Sie sind auf Seite 1von 3

Dx: Osteoid Osteoma

KEY FACTS

Terminology Definition: Small, round benign tumor of bone 10-12% of all primary bone tumors Imaging Most common in long bones: Rare in jaws Mandible > maxilla; posterior > anterior Central radiolucent nidus surrounded by reactive sclerotic bone Radiolucent center < 2 cm Associated reactive sclerotic bone may be extensive May cause expansion of cortices T2WI: May show edema in adjacent soft tissues Top Differential Diagnoses Osteoblastoma
Cemento-ossifying fibroma Cementoblastoma

Pathology Round nidus contains osteoid trabeculae within vascularized fibrous connective tissue Clinical Issues Severe pain worsening at night: Prostaglandins concentrated in nidus of lesion thought to play significant role Relieved by NSAIDs Pain reported less frequently in gnathic lesions than lesions in long bones Adjacent soft tissue may be tender 2nd and 3rd decades Male:female = 2:1 Treatment: Excision Spontaneous regression reported; excision preferred because of immediate relief of pain
TERMINOLOGY

Definitions Small, round benign tumor of bone 10-12% of all primary bone tumors
IMAGING

General Features Best diagnostic clue: Central radiolucent nidus surrounded by reactive sclerotic bone Location Most common in long bones: Femur and tibia Rare in jaws Mandible > maxilla; posterior > anterior Has been reported in condyle Size Radiolucent center < 2 cm Associated reactive sclerotic bone may be extensive May cause expansion of cortices

Morphology: Rounded lesion with well-defined borders Radiographic Findings Intraoral and extraoral plain film Mixed density lesion with central nidus of radiolucency and surrounding sclerotic bone If located near root apices, may appear similar to cementoblastoma initially CT Findings CBCT and bone CT Will demonstrate expansion if present MR Findings T2WI In general, MR findings controversial May show edema in adjacent soft tissues
DIFFERENTIAL DIAGNOSIS

Osteoblastoma Thought by some authors to be same lesion as osteoid osteoma Others believe clinical and pathologic behavior differentiates Less painful than osteoid osteoma & not relieved by nonsteroidal anti-inflammatory agents (NSAIDs) Considered to be more aggressive with greater growth potential
Cemento-ossifying Fibroma

Expands around epicenter, which is usually radiopaque Often has thin radiolucent band at periphery representing fibrous capsule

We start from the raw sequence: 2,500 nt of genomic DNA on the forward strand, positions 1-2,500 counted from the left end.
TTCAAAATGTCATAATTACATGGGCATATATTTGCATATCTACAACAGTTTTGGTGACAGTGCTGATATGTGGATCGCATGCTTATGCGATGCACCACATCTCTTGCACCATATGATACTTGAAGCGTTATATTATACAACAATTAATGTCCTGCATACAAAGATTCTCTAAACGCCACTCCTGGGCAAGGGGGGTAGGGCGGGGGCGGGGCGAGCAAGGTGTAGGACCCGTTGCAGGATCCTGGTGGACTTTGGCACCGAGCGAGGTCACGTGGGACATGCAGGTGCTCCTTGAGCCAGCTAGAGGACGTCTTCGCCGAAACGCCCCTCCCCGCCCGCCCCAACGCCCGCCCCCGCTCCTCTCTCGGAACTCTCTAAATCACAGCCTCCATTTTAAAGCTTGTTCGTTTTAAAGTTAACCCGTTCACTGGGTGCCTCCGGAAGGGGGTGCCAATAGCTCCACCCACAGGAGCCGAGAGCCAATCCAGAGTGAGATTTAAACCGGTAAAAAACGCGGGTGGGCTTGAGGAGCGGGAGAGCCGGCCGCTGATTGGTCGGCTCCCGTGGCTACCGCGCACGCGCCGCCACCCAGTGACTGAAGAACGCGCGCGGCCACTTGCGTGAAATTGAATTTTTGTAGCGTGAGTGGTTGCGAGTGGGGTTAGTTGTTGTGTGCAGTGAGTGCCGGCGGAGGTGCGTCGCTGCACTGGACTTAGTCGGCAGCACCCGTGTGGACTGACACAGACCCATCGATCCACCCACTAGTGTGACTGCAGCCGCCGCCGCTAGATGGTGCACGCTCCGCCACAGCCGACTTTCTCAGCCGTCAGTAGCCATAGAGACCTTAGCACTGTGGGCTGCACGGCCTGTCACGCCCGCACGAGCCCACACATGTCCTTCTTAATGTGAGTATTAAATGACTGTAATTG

Painless Cementoblastoma

Benign tumor of cementum around apex of tooth Root apex is lost in lesion Center of lesion more sclerotic compared to osteoid osteoma
Periapical Cemental Dysplasia Usually multifocal; osteoid osteoma solitary

Older age group: Middle-aged African-American females


Periapical Sclerosing Osteitis Reactive bone at apex of nonvital tooth

Apical periodontal ligament space is widened


PATHOLOGY

Staging, Grading, & Classification Some authors do not consider osteoid osteoma to be a true neoplasm but possibly of inflammatory origin or as result of unusual healing process Gross Pathologic & Surgical Features Mixed soft and bony tissues Literature reports presence of distinguishable capsule at surgery Microscopic Features Round nidus contains osteoid trabeculae within vascularized fibrous connective tissue

Multinucleated giant cells rarely seen


CLINICAL ISSUES

Presentation Most common signs/symptoms Severe pain worsening at night: Prostaglandins concentrated in nidus of lesion thought to play significant role Relieved by NSAIDs Pain reported less frequently in gnathic lesions than lesions in long bones Other signs/symptoms: Adjacent soft tissue may be tender Demographics Age: 2nd and 3rd decades Gender: Male:female = 2:1 Treatment Excision: Spontaneous regression has been reported; however, excision preferred because of immediate relief of pain
DIAGNOSTIC CHECKLIST

Consider Some authors consider osteoid osteoma to be early stage in formation of osteoblastoma